The Nerve Plant, or Fittonia, is a true showstopper.
With its dark green leaves dramatically adorned with pink, red, or white veins, the Nerve Plant is a popular choice for houseplant experts and novice green thumbs alike.
While the patterns on its leaves are intricate, caring for this plant isn’t so complex! And when grow indoors, it will reward your efforts with lush growth and stunning visuals.
We’ll hit on all aspects of Nerve Plant care, from watering guidelines to perfect potting conditions. Let’s discover all there is to know about this vivid houseplant!
Nerve Plant Care Guide
History, Habitat, and Characteristics
The Nerve Plant, or Fittonia albivenis, is a stunning tropical species with eye-catching deep green leaves that come with vein variations of green and pink, white, or red. In fact, it’s also known as the Mosaic Plant, Net Plant, or Painted Net Leaf because of its colorfully intricate net-like leaf patterns.
The Fittonia is native to the tropical rainforests of South America. It comes from a very humid environment with low light, requiring moist air to thrive. This makes it an ideal candidate for terrariums or bottle gardens. But don’t worry – it’s a slow grower, so you won’t be swamped by its leafy charm!
Nerve Plants are also non-toxic to humans and animals, so when you grow these as indoor plants, you can breathe easy knowing your family and furry friends are safe.
Fun fact: The genus Fittonia was named after Elizabeth and Sarah Mary Fitton, two Irish sisters and botanists who defied Victorian norms in the 1800s to make their mark in the world of plants.
As tropical houseplants, Fittonia plants love bright light, but indirect sun only. An east-facing window is perfect for providing plenty of morning sunlight without the heat of the afternoon sun. For west-facing windows, it’s a good idea to keep the Nerve Plant away from the glass to avoid sunburn.
While this plant can handle some shade, you’ll notice slow growth, leggy stems, or the leaves losing their beautiful color if it is not getting enough light.
On the flip side, too much light can cause burned or scorched leaves, brown and curling leaf edges, and a general loss of that eye-catching color.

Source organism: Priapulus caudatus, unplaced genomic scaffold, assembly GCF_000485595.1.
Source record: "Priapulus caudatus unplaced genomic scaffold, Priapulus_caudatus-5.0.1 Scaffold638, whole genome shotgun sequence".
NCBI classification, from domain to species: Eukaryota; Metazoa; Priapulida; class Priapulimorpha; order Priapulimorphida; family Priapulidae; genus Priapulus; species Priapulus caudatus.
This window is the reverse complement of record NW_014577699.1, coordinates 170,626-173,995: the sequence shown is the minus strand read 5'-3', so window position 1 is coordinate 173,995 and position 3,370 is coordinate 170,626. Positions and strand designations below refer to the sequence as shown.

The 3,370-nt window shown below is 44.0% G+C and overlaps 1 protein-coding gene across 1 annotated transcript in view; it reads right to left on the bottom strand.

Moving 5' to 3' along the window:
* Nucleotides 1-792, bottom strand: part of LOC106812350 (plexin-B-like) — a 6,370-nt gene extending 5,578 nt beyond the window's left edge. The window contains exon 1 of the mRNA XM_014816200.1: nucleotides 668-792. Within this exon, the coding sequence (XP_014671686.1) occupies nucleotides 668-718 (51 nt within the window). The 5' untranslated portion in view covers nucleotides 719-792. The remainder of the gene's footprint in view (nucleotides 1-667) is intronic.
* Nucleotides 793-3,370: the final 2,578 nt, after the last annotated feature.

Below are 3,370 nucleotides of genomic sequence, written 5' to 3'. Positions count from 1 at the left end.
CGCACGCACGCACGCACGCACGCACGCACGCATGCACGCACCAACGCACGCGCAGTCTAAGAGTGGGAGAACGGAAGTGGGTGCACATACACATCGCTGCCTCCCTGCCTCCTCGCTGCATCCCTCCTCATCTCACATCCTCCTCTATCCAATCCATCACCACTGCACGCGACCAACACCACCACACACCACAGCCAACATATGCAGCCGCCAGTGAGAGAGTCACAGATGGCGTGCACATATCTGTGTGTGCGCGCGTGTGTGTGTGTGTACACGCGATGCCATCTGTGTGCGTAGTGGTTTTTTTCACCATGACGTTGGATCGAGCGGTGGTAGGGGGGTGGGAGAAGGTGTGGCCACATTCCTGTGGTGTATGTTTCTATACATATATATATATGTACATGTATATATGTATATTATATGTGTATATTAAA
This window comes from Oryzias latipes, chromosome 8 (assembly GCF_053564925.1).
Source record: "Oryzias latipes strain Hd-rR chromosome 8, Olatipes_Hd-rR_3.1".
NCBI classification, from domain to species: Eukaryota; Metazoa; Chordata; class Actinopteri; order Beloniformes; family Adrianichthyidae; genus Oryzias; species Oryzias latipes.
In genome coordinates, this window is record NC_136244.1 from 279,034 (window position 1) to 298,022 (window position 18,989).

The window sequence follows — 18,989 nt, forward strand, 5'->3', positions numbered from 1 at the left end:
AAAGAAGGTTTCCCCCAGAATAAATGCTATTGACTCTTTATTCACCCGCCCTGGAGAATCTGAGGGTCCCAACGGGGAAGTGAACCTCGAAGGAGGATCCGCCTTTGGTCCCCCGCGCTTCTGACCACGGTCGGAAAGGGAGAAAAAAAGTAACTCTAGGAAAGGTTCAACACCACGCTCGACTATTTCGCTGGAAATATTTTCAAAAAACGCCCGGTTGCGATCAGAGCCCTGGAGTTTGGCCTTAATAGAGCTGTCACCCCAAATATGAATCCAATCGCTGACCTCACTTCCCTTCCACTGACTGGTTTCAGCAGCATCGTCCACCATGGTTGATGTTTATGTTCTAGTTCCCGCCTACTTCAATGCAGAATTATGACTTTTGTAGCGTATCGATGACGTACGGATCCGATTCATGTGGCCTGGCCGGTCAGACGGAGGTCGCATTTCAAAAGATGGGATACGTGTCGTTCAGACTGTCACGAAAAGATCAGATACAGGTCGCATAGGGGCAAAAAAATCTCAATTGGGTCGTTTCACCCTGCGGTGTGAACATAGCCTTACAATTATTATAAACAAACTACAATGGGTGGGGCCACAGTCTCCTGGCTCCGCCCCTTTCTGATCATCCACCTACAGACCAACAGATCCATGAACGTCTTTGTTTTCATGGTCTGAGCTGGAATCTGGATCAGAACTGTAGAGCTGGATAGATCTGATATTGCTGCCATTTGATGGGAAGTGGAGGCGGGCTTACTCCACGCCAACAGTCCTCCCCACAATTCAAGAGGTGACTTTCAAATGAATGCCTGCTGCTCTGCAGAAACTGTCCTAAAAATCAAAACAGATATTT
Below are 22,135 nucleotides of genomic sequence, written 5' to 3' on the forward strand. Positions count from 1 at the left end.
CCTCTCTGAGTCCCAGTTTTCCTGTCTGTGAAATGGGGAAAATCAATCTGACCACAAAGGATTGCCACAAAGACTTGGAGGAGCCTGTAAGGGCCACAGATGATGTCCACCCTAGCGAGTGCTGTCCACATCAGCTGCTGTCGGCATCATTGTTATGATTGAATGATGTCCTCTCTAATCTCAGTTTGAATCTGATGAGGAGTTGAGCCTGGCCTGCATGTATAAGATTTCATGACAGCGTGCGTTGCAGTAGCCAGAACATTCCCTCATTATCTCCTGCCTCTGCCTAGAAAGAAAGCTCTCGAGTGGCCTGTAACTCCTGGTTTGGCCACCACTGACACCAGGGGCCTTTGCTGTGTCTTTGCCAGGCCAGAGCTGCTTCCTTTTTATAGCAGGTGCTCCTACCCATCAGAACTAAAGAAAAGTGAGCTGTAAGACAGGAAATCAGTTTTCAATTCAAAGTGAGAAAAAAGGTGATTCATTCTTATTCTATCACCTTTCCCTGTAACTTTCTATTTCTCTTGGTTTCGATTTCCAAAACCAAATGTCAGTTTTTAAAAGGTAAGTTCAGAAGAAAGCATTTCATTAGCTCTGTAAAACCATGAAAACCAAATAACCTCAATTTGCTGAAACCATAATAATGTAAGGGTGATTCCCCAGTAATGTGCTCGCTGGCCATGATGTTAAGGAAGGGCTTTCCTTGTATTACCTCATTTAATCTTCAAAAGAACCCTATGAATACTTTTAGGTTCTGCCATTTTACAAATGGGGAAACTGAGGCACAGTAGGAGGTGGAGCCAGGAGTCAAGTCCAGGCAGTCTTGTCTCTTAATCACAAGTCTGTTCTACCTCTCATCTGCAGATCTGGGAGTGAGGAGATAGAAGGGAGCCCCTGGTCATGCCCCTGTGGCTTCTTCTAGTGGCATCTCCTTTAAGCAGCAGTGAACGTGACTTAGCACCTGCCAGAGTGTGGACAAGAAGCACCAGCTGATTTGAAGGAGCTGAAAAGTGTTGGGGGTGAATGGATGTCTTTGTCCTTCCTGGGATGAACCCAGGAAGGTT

- Place your Nerve Plant in an east-facing window for an ideal balance of morning sunlight without the heat of the afternoon sun.
- If you’d like to put your plant near a west-facing window, avoid sunburn by keeping it slightly away from the glass or using a sheer curtain to block out the harshest rays of the sun.
- If you’re having trouble getting enough sunlight to your Nerve Plant, try an LED grow light as an artificial light source.
The Nerve Plant, or Mosaic Plant, likes to be kept fairly moist. You’ll want to water it when the top layer of soil feels dry, which can be every 2 or 3 days depending on the size of its pot, the temperature, and amount of sunlight it’s getting.
Be sure to let it dry out a little between waterings, and steer clear of using icy cold water — it might shock those delicate shallow roots.
Not enough water may lead to your Nerve Plant wilting or looking a bit droopy. But don’t worry, it’s a fighter! Once you give it a healthy dose of water, it’ll spring back to life.
On the flip side, too much water could lead to issues like root rot. If you spot yellow, mushy leaves or find the soil staying consistently wet, reduce your watering frequency to let it dry out a bit more between waterings.
Temperature and Humidity
Nerve Plants grow best in a temperature range of 60-80°F (15-25°C). To keep them cozy and protected, maintain a distance from sources of drafts and chilly windows, and avoid drastic temperature fluctuations.
If the temperature is too high, the leaves may wilt and lose their vibrant green foliage. If it’s too low, you might notice slowed growth or even damage to the plant.
As tropical plants, Nerve Plants prefer high humidity levels of 60-70% that matches the environment in the tropical rainforests they hail from. Placing them in a kitchen or bathroom where humidity is naturally higher is a great idea, as long as there’s enough light. Alternatively, boost the humidity by using a pebble tray beneath your plant, or placing a humidifier nearby.